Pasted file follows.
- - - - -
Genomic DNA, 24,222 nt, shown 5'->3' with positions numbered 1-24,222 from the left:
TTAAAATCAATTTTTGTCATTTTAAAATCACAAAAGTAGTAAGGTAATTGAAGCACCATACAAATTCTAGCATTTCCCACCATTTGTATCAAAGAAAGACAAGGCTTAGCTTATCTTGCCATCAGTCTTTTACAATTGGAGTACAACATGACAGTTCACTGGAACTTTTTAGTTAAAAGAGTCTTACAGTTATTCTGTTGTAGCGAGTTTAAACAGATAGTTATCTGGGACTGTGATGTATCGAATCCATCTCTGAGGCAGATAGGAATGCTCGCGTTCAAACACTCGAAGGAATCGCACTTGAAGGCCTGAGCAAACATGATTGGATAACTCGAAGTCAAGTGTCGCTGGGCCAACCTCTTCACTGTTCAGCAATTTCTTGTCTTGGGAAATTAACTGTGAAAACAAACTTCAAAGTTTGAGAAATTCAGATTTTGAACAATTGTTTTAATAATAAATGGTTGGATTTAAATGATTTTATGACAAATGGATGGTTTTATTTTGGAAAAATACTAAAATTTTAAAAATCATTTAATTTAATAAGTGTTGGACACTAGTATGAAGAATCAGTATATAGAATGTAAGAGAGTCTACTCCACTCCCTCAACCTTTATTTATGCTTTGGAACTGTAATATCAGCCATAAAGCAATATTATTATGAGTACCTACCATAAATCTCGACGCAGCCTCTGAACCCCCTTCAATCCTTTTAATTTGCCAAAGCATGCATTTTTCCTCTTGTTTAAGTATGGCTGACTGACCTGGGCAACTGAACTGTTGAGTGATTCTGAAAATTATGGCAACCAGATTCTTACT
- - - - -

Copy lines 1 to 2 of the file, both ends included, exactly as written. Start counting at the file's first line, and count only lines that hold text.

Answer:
Genomic DNA, 24,222 nt, shown 5'->3' with positions numbered 1-24,222 from the left:
TTAAAATCAATTTTTGTCATTTTAAAATCACAAAAGTAGTAAGGTAATTGAAGCACCATACAAATTCTAGCATTTCCCACCATTTGTATCAAAGAAAGACAAGGCTTAGCTTATCTTGCCATCAGTCTTTTACAATTGGAGTACAACATGACAGTTCACTGGAACTTTTTAGTTAAAAGAGTCTTACAGTTATTCTGTTGTAGCGAGTTTAAACAGATAGTTATCTGGGACTGTGATGTATCGAATCCATCTCTGAGGCAGATAGGAATGCTCGCGTTCAAACACTCGAAGGAATCGCACTTGAAGGCCTGAGCAAACATGATTGGATAACTCGAAGTCAAGTGTCGCTGGGCCAACCTCTTCACTGTTCAGCAATTTCTTGTCTTGGGAAATTAACTGTGAAAACAAACTTCAAAGTTTGAGAAATTCAGATTTTGAACAATTGTTTTAATAATAAATGGTTGGATTTAAATGATTTTATGACAAATGGATGGTTTTATTTTGGAAAAATACTAAAATTTTAAAAATCATTTAATTTAATAAGTGTTGGACACTAGTATGAAGAATCAGTATATAGAATGTAAGAGAGTCTACTCCACTCCCTCAACCTTTATTTATGCTTTGGAACTGTAATATCAGCCATAAAGCAATATTATTATGAGTACCTACCATAAATCTCGACGCAGCCTCTGAACCCCCTTCAATCCTTTTAATTTGCCAAAGCATGCATTTTTCCTCTTGTTTAAGTATGGCTGACTGACCTGGGCAACTGAACTGTTGAGTGATTCTGAAAATTATGGCAACCAGATTCTTACT